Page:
You probably know the benefits of using rainwater for plants, but how long can you keep it and use it on your plants?
Generally, rainwater will become contaminated after about one week. You can prolong its lifetime indefinitely by keeping it out of the light and from animal and insect contact.
In this article, I explain what causes rainwater to go bad and how it can affect plants. I will also share a few tips to reduce the risk of contaminants in your rainwater.
Let’s get started!
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Does rainwater go bad for plants?
Several factors, such as direct sunlight exposure, air pollution, and contact with animals and insects, can cause stored rainwater to be unsafe for plants.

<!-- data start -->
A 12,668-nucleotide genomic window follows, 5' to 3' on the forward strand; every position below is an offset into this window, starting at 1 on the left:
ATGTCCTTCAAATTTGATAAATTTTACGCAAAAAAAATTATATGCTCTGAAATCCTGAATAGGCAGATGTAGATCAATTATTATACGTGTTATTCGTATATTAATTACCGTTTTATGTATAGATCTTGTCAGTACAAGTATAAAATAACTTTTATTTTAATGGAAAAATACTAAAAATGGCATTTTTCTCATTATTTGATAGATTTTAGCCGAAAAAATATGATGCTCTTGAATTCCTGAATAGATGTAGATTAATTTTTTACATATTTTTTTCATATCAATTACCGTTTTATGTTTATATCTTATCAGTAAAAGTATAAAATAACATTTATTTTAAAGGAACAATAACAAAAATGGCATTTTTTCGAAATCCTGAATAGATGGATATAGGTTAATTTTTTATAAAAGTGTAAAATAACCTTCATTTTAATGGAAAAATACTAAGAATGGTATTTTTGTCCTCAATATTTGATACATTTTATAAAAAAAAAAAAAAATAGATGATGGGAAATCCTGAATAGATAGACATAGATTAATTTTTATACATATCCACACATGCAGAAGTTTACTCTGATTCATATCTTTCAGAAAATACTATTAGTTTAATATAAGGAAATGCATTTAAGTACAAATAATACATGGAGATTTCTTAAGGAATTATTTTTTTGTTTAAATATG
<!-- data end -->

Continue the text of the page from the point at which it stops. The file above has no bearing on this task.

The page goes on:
Let’s explore each of these causes:
One of the most common problems with rainwater storage is the growth of algae in your tanks. The presence of algae will make harvested water unusable.
Algae require exposure to light and warm temperatures to thrive. This is why, if your rain barrel allows sunlight to get through or it is placed outside where the sun shines down on it, algae will grow.
Effect on plants:
If algae rainwater is used for watering, it can develop a layer of algae on the soil’s surface, preventing water from getting to the roots.
As the algae grow on the soil, it deprives the plant of its nutrients and decreases the oxygen levels in the soil.
Algae can also grow on leaves, blocking the light required for the plant to photosynthesize.
Altogether, algae-contaminated rainwater will stunt the growth of plants, and in some cases, even kill them.
Contamination from Air Pollution
When rain occurs in highly polluted cities with lots of power plants and automobiles, it can react with pollutants such as sulfur dioxide and nitrogen oxide to produce acid rain.